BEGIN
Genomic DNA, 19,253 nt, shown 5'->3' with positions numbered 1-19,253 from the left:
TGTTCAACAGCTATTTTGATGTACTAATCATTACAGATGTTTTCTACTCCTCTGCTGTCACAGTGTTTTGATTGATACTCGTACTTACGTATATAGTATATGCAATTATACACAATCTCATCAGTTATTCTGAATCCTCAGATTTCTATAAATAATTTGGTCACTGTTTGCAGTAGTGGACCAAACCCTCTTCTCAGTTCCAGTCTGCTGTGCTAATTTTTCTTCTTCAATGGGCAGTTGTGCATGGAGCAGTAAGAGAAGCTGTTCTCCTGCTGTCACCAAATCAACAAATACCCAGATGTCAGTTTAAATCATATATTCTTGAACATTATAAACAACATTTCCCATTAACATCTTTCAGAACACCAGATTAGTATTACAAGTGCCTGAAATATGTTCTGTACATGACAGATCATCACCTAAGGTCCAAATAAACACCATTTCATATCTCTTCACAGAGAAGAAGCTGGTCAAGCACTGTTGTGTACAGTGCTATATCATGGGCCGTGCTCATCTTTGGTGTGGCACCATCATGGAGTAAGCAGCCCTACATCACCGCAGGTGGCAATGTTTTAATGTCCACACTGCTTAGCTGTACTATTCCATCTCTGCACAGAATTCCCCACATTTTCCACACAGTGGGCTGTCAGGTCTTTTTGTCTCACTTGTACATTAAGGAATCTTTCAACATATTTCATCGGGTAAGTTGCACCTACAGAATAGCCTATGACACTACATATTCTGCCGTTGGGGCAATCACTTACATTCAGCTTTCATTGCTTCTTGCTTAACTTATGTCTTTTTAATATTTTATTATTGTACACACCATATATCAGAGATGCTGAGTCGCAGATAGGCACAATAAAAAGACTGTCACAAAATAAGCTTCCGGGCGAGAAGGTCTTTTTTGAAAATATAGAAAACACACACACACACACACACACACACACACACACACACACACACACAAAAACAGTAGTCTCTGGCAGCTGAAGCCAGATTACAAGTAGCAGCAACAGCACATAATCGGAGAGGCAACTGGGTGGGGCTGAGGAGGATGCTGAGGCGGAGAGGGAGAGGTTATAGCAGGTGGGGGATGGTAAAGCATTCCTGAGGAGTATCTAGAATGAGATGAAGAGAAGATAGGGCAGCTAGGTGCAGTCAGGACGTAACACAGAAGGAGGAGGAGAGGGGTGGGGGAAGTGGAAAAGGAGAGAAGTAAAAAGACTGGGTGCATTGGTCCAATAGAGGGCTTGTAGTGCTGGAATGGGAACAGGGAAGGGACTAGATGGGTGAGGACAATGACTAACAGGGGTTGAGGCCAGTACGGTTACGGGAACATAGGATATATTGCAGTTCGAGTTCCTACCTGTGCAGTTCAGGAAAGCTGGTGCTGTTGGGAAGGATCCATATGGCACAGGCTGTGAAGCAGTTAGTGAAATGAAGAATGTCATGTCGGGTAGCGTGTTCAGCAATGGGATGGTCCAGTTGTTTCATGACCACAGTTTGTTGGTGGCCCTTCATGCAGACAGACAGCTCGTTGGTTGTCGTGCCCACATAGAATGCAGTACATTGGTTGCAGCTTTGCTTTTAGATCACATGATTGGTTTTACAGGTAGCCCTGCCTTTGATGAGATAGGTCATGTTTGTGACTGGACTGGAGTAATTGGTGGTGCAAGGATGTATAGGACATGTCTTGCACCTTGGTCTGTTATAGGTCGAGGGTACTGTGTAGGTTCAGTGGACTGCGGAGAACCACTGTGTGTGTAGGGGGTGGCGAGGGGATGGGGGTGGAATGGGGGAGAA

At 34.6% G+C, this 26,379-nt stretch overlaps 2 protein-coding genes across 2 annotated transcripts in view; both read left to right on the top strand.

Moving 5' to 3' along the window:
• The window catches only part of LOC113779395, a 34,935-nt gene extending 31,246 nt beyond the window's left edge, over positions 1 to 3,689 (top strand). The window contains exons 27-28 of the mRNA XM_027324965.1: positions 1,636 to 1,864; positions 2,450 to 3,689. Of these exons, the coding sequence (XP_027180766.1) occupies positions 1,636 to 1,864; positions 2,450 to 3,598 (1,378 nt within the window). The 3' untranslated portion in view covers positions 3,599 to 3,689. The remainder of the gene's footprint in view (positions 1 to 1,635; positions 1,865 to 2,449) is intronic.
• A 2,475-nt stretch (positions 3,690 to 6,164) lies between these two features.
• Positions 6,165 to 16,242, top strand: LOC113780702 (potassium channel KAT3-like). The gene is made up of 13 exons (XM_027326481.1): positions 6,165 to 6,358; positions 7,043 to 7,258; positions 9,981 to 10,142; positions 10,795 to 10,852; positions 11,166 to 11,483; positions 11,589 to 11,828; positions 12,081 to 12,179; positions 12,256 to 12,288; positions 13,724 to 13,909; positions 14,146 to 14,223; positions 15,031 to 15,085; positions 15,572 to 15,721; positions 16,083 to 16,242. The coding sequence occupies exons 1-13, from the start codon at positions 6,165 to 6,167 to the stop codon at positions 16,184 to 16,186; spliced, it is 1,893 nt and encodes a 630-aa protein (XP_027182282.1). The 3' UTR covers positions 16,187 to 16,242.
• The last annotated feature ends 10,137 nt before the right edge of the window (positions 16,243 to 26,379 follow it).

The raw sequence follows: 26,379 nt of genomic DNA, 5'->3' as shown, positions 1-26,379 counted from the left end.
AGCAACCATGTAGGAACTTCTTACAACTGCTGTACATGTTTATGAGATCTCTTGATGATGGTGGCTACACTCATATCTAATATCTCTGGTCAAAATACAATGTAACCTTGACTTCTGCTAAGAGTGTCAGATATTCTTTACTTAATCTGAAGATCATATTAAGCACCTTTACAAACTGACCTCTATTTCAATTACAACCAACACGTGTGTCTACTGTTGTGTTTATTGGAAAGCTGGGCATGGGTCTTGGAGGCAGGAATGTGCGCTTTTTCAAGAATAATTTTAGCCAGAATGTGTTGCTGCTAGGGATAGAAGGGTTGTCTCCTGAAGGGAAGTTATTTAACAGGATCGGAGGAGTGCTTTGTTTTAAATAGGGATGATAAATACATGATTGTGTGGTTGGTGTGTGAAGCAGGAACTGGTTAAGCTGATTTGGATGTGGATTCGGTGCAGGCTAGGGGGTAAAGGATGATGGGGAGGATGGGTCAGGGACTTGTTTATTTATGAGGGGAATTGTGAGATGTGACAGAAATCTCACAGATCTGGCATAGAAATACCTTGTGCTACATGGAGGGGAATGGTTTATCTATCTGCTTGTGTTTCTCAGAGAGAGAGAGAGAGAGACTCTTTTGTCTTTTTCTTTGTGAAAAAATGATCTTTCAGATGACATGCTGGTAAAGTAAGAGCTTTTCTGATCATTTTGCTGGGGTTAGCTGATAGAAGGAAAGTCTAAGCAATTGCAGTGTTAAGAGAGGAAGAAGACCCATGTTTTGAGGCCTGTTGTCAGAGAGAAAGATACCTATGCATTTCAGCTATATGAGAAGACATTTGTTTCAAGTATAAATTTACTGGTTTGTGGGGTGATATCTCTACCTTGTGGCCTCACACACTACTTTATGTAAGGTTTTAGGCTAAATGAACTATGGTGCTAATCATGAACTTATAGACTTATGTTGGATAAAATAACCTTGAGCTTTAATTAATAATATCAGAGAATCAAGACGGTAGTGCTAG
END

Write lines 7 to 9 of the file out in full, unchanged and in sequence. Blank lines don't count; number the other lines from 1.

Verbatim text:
• Positions 6,165 to 16,242, top strand: LOC113780702 (potassium channel KAT3-like). The gene is made up of 13 exons (XM_027326481.1): positions 6,165 to 6,358; positions 7,043 to 7,258; positions 9,981 to 10,142; positions 10,795 to 10,852; positions 11,166 to 11,483; positions 11,589 to 11,828; positions 12,081 to 12,179; positions 12,256 to 12,288; positions 13,724 to 13,909; positions 14,146 to 14,223; positions 15,031 to 15,085; positions 15,572 to 15,721; positions 16,083 to 16,242. The coding sequence occupies exons 1-13, from the start codon at positions 6,165 to 6,167 to the stop codon at positions 16,184 to 16,186; spliced, it is 1,893 nt and encodes a 630-aa protein (XP_027182282.1). The 3' UTR covers positions 16,187 to 16,242.
• The last annotated feature ends 10,137 nt before the right edge of the window (positions 16,243 to 26,379 follow it).

The raw sequence follows: 26,379 nt of genomic DNA, 5'->3' as shown, positions 1-26,379 counted from the left end.